IMPROVE Act better for state

3/10/2017

As the Tennessee Legislature debates how best to replenish funding for infrastructure, it would be instructive, if not enlightening, for lawmakers to study a recent University of Tennessee report on their options.

Gov. Bill Haslam has proposed a comprehensive tax restructuring bill that would raise fuel taxes but cut levies on businesses, food sales and investment income.

An alternative proposal simply would funnel existing revenues to start whittling away at a $10 billion backlog in road and other transportation projects.

Donald Bruce, a research professor at UT’s Boyd Center for Business and Economic Research, analyzed both approaches and published the results last month. Bruce did not endorse either proposal, but his analysis highlights key differences.

Both plans would address the infrastructure funding shortfall. Both essentially would be revenue- neutral. Both would boost the economy — Bruce cites an International Monetary Fund report that found increasing public investments by 1 percent of the gross domestic product would increase economic output by as much as 2 percent.

The governor’s proposal, however, would produce other benefits that make it a smarter choice for Tennessee.

Haslam’s plan, called the IMPROVE (for “Improving Manufacturing, Public Roads and Opportunities for a Vibrant Economy”) Act, would allow Tennessee manufacturers whose markets primarily are out of state to reduce business taxes even further than the direct cuts in the proposal.

The distribution of the tax burden in the IMPROVE Act is another selling point.

According to Bruce’s analysis, the various tax adjustments in the IMPROVE Act shift more of the tax burden onto higher-income households because of spending patterns. The Pew Charitable Trusts found that the upper third income group in the United States spends roughly twice as much on fuel as the lower third. The difference in spending on food at home is narrower — about one and a half times.

The IMPROVE Act also would shift more of the tax burden on out-of-state taxpayers, Bruce found. He cited research by the Tennessee Department of Revenue showing slightly more than half the state’s revenue from the diesel fuel tax comes from out-of-state truckers. Out-of-state tourists and travelers passing through Tennessee also would pay more.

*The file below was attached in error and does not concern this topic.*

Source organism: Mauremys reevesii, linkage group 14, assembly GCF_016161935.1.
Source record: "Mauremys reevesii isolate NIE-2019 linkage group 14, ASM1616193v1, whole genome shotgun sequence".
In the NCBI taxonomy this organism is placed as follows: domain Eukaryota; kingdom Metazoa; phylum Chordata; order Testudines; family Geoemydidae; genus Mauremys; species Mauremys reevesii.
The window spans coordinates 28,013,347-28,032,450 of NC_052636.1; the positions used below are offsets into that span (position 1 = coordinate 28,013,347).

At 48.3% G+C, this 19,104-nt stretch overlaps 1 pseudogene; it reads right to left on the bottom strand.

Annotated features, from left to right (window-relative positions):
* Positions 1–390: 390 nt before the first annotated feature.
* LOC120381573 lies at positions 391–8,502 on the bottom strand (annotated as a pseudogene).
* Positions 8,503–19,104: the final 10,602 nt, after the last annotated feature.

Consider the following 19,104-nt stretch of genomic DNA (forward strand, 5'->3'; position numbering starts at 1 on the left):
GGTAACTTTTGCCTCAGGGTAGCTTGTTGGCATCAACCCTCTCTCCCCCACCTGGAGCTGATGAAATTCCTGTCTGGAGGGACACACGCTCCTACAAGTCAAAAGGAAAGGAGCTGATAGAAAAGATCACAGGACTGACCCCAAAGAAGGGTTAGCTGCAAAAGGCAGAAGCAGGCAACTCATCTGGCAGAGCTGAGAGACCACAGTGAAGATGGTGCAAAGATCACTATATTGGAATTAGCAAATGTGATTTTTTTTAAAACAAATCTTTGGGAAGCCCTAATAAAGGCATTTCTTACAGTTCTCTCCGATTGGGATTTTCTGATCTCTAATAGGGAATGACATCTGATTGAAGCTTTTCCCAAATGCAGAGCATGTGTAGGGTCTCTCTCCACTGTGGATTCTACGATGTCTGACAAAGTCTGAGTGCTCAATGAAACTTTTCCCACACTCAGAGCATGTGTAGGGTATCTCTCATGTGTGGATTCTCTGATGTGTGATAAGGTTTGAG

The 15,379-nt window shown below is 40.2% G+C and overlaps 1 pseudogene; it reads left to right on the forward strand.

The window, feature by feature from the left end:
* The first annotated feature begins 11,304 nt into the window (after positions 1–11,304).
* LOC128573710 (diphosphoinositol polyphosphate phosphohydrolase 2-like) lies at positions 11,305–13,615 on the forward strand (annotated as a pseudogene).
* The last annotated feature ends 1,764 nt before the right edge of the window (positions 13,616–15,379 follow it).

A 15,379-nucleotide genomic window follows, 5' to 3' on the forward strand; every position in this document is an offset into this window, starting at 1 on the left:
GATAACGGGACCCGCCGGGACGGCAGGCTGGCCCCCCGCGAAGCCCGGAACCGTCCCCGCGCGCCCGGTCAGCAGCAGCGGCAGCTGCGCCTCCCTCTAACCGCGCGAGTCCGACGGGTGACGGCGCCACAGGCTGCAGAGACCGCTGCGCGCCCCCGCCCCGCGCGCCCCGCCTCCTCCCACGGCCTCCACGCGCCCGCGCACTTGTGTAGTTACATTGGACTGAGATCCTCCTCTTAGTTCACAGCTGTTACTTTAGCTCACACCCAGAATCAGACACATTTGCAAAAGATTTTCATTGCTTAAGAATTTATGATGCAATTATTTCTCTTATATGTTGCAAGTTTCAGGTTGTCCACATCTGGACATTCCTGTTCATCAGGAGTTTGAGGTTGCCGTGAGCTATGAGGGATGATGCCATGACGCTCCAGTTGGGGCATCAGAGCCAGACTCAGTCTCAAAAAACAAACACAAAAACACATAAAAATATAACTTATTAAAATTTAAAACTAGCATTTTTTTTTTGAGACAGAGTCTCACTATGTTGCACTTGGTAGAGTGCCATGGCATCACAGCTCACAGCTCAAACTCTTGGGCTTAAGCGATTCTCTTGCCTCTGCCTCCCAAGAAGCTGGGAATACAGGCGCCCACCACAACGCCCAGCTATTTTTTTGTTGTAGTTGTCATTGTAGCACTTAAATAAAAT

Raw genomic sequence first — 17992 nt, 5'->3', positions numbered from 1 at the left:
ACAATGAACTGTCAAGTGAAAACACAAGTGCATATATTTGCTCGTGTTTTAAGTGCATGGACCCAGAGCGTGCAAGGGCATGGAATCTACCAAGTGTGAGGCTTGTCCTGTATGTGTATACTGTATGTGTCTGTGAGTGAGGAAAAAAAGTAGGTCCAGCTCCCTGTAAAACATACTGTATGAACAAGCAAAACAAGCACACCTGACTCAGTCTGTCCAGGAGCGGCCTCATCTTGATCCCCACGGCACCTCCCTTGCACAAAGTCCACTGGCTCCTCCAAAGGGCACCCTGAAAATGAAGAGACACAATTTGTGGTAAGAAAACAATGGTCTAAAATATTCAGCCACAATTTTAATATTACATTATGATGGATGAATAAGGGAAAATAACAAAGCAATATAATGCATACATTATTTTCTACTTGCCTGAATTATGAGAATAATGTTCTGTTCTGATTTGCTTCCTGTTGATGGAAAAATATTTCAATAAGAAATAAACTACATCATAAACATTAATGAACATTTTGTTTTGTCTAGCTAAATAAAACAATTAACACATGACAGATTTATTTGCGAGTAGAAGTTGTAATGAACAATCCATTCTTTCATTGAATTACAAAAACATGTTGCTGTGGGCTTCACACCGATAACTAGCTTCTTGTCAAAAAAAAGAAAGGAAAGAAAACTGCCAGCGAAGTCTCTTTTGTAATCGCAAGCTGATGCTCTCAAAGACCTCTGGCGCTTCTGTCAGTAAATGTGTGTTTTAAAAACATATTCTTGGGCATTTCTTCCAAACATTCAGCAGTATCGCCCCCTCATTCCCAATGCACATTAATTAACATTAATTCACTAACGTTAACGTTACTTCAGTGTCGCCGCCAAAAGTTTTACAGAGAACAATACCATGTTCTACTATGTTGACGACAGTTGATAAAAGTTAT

Leaving the tax structure in its current state and shifting general revenues to transportation would mean that Tennesseans would pick up a larger portion of the tab.

Bruce also addresses “recession readiness,” which is the state’s ability to navigate through an economic crisis. The IMPROVE Act would give the state more flexibility to make adjustments when revenues slump.

Tennessee’s fuel taxes have remained at the same per-gallon cost for 28 years. Inflation, greater fuel efficiency and other factors have eroded its purchasing power. According to Bruce’s report, 19 states have raised gas taxes since 2012 and 21 states are considering it this year.

While both plans would increase infrastructure funding, the IMPROVE Act’s advantages in fairness and tax distribution make it the better option for Tennessee.

Source: Knoxville News Sentinel

The East Tennessee Economic Development Agency markets and recruits business for the 15 counties in the greater Knoxville-Oak Ridge region of East Tennessee. Visit www.eteda.org

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